All of which brings us to the changing social landscape of America. To bemoan the decline of neighborliness, the shrinking of the family and the diminishing role of religion may sound like the complaining of a crotchety old man. Yet from the standpoint of psychological science, these changes, regardless of what you otherwise think about them, pose serious threats to a life of meaning.
Consider that Americans today, compared with those of past generations, are less likely to know and interact with their neighbors, to believe that people are generally trustworthy and to feel that they have individuals they can confide in. This is a worrisome development from an existential perspective: Studies have shown that the more people feel a strong sense of belongingness, the more they perceive life as meaningful. Other studies have shown that lonely people view life as less meaningful than those who feel strongly connected to others.
Something similar is at stake in the decreasing size of the family. Americans today are waiting longer to marry and have children, and are having fewer children. This may be a desirable state of affairs for many people (though evidence suggests that American women are having fewer children than they want). Nonetheless, researchers have found that adults with children are more focused on matters of meaning than are adults who do not have children, and that parents experience a greater sense of meaningfulness when they are engaged in activities that involve taking care of children.
As for religion, which has long provided the institutional and social scaffolding for a life of meaning, it, too, is in steep decline. Americans these days, especially young adults, are less likely to identify with a religious faith, attend church or engage in other religious practices. But as my research has shown, the sense of meaningfulness provided by religion is not so easily replicated in nonreligious settings: When Americans abandon traditional houses of worship, they increasingly search for alternative religious-like experiences (including those involving ideas about ghosts or space aliens) in order to feel as if they are part of something larger and more meaningful than their brief mortal lives.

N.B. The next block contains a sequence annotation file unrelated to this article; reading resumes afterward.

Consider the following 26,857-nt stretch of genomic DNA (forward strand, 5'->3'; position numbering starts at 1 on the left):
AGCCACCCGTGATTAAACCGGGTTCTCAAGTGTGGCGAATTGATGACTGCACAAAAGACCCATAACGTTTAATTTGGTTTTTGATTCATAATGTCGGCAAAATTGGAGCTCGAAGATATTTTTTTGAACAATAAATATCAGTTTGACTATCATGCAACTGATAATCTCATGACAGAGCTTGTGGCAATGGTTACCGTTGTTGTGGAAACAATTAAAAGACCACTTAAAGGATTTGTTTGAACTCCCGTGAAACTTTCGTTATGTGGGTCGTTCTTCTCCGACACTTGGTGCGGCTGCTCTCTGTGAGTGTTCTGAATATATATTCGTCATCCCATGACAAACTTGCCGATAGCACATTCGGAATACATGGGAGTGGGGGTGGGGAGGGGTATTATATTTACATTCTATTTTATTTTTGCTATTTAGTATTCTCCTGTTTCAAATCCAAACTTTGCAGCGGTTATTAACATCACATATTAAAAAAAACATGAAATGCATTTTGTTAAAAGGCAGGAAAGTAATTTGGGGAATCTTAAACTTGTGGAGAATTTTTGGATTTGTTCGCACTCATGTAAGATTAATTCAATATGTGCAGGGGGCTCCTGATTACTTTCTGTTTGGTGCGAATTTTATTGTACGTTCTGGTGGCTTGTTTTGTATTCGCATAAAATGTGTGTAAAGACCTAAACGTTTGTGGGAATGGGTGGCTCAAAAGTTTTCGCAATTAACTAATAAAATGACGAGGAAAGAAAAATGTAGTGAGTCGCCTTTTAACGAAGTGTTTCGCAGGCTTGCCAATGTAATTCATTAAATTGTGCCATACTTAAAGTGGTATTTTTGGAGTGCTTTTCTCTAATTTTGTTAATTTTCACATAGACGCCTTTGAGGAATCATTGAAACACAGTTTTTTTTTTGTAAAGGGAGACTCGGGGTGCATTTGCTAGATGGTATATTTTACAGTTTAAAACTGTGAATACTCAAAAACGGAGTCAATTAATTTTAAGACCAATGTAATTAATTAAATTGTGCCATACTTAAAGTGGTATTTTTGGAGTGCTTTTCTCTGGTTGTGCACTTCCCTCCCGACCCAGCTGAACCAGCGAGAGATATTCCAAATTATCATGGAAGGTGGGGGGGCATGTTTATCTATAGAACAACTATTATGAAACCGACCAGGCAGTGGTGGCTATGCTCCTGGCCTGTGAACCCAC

There is even reason to think that America’s existential crisis may be contributing to our rancorous political divisions. Studies show that when presented with existentially threatening ideas (such as reminders of their mortality), people respond with increased bias toward their own worldview, particularly if they are not finding meaning in their life through other sources. In this way, our fractious political culture may be fueled not just by ideological disagreement, but also by a desperate search, common to all lost souls, to find meaning anywhere we can.
Clay Routledge is a professor of psychology at North Dakota State University and the author of “Supernatural: Death, Meaning, and the Power of the Invisible World.”